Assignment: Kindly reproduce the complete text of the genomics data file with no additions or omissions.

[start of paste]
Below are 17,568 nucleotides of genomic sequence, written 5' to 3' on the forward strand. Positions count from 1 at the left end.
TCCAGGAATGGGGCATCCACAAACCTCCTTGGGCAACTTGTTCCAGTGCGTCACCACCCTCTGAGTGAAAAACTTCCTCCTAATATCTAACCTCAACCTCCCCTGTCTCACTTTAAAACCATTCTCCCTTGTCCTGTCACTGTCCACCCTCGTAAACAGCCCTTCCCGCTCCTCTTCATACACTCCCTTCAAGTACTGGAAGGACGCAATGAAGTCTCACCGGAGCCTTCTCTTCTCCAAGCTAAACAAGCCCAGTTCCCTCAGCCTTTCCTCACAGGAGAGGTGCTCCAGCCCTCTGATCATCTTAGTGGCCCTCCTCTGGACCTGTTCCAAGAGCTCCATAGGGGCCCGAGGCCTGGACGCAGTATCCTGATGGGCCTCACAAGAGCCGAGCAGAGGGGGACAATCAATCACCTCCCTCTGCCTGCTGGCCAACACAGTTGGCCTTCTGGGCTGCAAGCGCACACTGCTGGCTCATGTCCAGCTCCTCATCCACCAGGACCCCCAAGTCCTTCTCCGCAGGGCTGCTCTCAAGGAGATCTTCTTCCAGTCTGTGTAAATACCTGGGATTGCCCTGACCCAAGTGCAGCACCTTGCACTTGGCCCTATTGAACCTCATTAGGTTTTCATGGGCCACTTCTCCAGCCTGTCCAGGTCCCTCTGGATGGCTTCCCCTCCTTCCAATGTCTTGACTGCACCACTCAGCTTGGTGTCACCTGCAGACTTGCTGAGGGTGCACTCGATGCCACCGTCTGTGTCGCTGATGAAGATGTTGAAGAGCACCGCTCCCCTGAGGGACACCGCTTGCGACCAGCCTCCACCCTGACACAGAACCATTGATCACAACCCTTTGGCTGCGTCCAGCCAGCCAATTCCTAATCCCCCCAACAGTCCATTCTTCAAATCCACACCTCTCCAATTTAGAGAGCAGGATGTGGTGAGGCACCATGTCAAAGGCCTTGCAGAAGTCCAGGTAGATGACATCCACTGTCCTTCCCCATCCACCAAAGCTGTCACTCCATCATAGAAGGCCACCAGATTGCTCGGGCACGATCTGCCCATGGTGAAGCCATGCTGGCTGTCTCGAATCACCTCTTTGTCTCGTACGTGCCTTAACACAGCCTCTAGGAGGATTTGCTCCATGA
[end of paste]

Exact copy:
Below are 17,568 nucleotides of genomic sequence, written 5' to 3' on the forward strand. Positions count from 1 at the left end.
TCCAGGAATGGGGCATCCACAAACCTCCTTGGGCAACTTGTTCCAGTGCGTCACCACCCTCTGAGTGAAAAACTTCCTCCTAATATCTAACCTCAACCTCCCCTGTCTCACTTTAAAACCATTCTCCCTTGTCCTGTCACTGTCCACCCTCGTAAACAGCCCTTCCCGCTCCTCTTCATACACTCCCTTCAAGTACTGGAAGGACGCAATGAAGTCTCACCGGAGCCTTCTCTTCTCCAAGCTAAACAAGCCCAGTTCCCTCAGCCTTTCCTCACAGGAGAGGTGCTCCAGCCCTCTGATCATCTTAGTGGCCCTCCTCTGGACCTGTTCCAAGAGCTCCATAGGGGCCCGAGGCCTGGACGCAGTATCCTGATGGGCCTCACAAGAGCCGAGCAGAGGGGGACAATCAATCACCTCCCTCTGCCTGCTGGCCAACACAGTTGGCCTTCTGGGCTGCAAGCGCACACTGCTGGCTCATGTCCAGCTCCTCATCCACCAGGACCCCCAAGTCCTTCTCCGCAGGGCTGCTCTCAAGGAGATCTTCTTCCAGTCTGTGTAAATACCTGGGATTGCCCTGACCCAAGTGCAGCACCTTGCACTTGGCCCTATTGAACCTCATTAGGTTTTCATGGGCCACTTCTCCAGCCTGTCCAGGTCCCTCTGGATGGCTTCCCCTCCTTCCAATGTCTTGACTGCACCACTCAGCTTGGTGTCACCTGCAGACTTGCTGAGGGTGCACTCGATGCCACCGTCTGTGTCGCTGATGAAGATGTTGAAGAGCACCGCTCCCCTGAGGGACACCGCTTGCGACCAGCCTCCACCCTGACACAGAACCATTGATCACAACCCTTTGGCTGCGTCCAGCCAGCCAATTCCTAATCCCCCCAACAGTCCATTCTTCAAATCCACACCTCTCCAATTTAGAGAGCAGGATGTGGTGAGGCACCATGTCAAAGGCCTTGCAGAAGTCCAGGTAGATGACATCCACTGTCCTTCCCCATCCACCAAAGCTGTCACTCCATCATAGAAGGCCACCAGATTGCTCGGGCACGATCTGCCCATGGTGAAGCCATGCTGGCTGTCTCGAATCACCTCTTTGTCTCGTACGTGCCTTAACACAGCCTCTAGGAGGATTTGCTCCATGA